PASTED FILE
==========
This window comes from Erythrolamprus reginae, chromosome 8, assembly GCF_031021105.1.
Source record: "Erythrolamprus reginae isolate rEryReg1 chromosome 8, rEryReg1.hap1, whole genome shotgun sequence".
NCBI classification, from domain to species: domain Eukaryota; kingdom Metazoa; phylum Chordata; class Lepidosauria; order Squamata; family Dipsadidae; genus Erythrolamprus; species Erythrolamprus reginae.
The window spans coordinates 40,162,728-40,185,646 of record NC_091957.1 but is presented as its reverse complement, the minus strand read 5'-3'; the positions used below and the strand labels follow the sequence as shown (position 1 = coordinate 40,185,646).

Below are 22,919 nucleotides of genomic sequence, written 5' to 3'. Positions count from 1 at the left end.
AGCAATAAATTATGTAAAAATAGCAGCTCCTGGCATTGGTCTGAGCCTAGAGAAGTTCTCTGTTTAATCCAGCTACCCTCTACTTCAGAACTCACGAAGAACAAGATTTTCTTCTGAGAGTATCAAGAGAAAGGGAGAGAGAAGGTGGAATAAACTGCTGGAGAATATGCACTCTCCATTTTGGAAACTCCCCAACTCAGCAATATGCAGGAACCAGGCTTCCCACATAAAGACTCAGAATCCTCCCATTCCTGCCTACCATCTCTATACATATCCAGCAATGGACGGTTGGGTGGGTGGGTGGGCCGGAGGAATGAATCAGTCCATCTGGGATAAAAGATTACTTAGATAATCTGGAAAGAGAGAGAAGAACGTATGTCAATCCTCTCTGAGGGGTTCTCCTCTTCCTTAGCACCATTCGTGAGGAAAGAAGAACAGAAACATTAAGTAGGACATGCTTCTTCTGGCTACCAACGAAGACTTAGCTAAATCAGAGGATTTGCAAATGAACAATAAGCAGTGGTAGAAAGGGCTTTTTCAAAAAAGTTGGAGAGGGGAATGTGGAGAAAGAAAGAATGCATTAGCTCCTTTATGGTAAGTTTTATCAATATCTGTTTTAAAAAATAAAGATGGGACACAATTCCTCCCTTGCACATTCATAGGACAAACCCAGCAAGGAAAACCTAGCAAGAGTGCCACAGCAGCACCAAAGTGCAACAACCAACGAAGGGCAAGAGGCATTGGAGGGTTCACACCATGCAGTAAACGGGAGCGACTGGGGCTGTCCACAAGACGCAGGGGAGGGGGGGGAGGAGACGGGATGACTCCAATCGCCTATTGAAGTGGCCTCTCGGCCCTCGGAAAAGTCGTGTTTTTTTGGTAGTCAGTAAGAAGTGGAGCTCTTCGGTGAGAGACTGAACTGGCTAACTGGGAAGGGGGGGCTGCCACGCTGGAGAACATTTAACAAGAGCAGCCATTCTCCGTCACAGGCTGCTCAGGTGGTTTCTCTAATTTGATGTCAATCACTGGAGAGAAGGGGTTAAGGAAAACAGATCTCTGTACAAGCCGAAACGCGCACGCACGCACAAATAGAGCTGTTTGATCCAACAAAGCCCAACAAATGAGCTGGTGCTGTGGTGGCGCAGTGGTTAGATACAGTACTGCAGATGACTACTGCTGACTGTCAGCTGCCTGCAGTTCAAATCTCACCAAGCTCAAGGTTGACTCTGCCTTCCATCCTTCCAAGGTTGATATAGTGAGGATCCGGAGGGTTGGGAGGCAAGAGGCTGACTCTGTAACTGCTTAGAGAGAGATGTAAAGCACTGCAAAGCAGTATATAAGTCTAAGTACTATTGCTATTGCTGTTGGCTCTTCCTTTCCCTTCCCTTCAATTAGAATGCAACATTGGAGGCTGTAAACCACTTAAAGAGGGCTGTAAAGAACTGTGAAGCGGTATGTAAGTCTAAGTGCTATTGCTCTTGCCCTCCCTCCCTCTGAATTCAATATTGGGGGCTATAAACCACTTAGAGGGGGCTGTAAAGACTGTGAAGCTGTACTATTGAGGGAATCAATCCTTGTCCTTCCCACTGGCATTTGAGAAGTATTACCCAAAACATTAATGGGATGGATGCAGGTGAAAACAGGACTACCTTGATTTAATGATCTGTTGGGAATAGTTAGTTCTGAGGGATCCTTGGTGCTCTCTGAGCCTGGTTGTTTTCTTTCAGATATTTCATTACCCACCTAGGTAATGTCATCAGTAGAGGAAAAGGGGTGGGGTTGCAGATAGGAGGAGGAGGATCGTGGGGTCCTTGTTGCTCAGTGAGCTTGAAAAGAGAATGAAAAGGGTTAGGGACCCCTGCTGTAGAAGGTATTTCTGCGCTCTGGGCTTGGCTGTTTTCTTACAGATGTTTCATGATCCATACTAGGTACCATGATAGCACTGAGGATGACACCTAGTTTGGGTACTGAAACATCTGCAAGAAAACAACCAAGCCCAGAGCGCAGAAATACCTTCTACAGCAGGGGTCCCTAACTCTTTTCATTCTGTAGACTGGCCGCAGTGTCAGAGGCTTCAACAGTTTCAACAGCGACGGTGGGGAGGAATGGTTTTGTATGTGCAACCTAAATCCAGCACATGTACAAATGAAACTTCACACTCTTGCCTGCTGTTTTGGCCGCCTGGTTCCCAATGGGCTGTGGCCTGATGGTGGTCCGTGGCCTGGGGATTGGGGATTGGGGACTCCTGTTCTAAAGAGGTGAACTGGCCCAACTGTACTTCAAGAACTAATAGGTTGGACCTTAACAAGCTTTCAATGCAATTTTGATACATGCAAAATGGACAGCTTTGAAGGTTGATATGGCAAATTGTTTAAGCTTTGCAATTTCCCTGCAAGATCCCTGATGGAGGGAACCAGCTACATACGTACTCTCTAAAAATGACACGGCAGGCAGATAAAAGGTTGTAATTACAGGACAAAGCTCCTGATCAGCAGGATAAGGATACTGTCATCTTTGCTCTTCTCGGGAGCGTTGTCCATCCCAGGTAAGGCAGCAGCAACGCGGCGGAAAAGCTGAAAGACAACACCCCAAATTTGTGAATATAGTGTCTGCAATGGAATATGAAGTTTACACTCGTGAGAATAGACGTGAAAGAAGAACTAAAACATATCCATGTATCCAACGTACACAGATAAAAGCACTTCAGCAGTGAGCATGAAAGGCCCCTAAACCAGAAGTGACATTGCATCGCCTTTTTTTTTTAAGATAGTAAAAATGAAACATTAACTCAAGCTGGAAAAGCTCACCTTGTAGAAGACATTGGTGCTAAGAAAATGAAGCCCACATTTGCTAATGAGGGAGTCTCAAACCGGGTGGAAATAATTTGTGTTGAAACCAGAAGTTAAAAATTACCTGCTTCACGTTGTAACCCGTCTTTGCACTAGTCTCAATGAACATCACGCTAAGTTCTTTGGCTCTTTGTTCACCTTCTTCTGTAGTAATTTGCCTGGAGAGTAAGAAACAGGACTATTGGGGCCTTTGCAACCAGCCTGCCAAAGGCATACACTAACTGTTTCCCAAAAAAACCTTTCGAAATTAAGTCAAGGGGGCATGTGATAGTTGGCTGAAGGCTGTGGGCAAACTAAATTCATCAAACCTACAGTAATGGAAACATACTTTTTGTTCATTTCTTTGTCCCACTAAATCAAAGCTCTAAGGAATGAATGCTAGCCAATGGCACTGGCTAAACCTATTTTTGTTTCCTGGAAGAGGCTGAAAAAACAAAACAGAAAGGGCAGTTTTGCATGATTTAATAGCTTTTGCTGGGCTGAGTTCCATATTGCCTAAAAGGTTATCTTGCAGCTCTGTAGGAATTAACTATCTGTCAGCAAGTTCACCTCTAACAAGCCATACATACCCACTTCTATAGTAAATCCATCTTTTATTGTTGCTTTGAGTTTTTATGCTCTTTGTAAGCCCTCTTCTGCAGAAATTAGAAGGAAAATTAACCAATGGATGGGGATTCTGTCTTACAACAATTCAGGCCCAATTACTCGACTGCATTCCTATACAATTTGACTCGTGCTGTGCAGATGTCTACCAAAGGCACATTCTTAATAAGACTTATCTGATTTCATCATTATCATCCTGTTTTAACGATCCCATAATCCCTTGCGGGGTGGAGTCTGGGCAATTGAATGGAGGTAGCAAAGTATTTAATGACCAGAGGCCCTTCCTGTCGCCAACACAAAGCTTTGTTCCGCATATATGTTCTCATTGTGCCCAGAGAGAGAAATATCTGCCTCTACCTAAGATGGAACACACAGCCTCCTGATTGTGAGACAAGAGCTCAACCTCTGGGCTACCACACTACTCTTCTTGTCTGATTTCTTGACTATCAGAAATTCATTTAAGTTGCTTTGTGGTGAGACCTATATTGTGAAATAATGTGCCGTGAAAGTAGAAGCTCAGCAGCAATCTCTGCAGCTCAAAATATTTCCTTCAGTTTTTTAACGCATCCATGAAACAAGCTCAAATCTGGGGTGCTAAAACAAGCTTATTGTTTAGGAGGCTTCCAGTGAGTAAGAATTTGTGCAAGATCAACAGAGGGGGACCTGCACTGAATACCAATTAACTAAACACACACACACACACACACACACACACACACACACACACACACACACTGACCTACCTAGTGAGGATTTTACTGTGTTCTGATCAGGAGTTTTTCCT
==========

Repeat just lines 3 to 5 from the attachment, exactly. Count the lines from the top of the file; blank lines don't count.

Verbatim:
NCBI classification, from domain to species: domain Eukaryota; kingdom Metazoa; phylum Chordata; class Lepidosauria; order Squamata; family Dipsadidae; genus Erythrolamprus; species Erythrolamprus reginae.
The window spans coordinates 40,162,728-40,185,646 of record NC_091957.1 but is presented as its reverse complement, the minus strand read 5'-3'; the positions used below and the strand labels follow the sequence as shown (position 1 = coordinate 40,185,646).

Below are 22,919 nucleotides of genomic sequence, written 5' to 3'. Positions count from 1 at the left end.